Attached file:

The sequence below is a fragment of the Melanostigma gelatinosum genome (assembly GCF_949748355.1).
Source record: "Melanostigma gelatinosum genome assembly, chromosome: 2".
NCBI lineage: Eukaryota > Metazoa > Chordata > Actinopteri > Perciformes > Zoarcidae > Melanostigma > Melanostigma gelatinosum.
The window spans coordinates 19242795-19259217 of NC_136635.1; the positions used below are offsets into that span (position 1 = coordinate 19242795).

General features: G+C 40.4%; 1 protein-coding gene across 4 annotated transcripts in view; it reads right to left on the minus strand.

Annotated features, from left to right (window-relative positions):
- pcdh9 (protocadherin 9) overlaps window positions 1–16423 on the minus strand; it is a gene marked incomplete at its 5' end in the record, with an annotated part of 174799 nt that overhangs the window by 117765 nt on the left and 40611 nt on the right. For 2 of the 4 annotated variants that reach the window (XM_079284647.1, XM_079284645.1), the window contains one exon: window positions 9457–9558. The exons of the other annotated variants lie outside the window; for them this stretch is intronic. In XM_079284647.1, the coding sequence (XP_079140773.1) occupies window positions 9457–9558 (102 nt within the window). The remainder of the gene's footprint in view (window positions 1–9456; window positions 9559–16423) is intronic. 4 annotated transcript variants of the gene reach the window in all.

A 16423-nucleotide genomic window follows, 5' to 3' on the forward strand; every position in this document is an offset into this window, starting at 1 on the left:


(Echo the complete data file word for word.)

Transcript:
The sequence below is a fragment of the Melanostigma gelatinosum genome (assembly GCF_949748355.1).
Source record: "Melanostigma gelatinosum genome assembly, chromosome: 2".
NCBI lineage: Eukaryota > Metazoa > Chordata > Actinopteri > Perciformes > Zoarcidae > Melanostigma > Melanostigma gelatinosum.
The window spans coordinates 19242795-19259217 of NC_136635.1; the positions used below are offsets into that span (position 1 = coordinate 19242795).

General features: G+C 40.4%; 1 protein-coding gene across 4 annotated transcripts in view; it reads right to left on the minus strand.

Annotated features, from left to right (window-relative positions):
- pcdh9 (protocadherin 9) overlaps window positions 1–16423 on the minus strand; it is a gene marked incomplete at its 5' end in the record, with an annotated part of 174799 nt that overhangs the window by 117765 nt on the left and 40611 nt on the right. For 2 of the 4 annotated variants that reach the window (XM_079284647.1, XM_079284645.1), the window contains one exon: window positions 9457–9558. The exons of the other annotated variants lie outside the window; for them this stretch is intronic. In XM_079284647.1, the coding sequence (XP_079140773.1) occupies window positions 9457–9558 (102 nt within the window). The remainder of the gene's footprint in view (window positions 1–9456; window positions 9559–16423) is intronic. 4 annotated transcript variants of the gene reach the window in all.

A 16423-nucleotide genomic window follows, 5' to 3' on the forward strand; every position in this document is an offset into this window, starting at 1 on the left: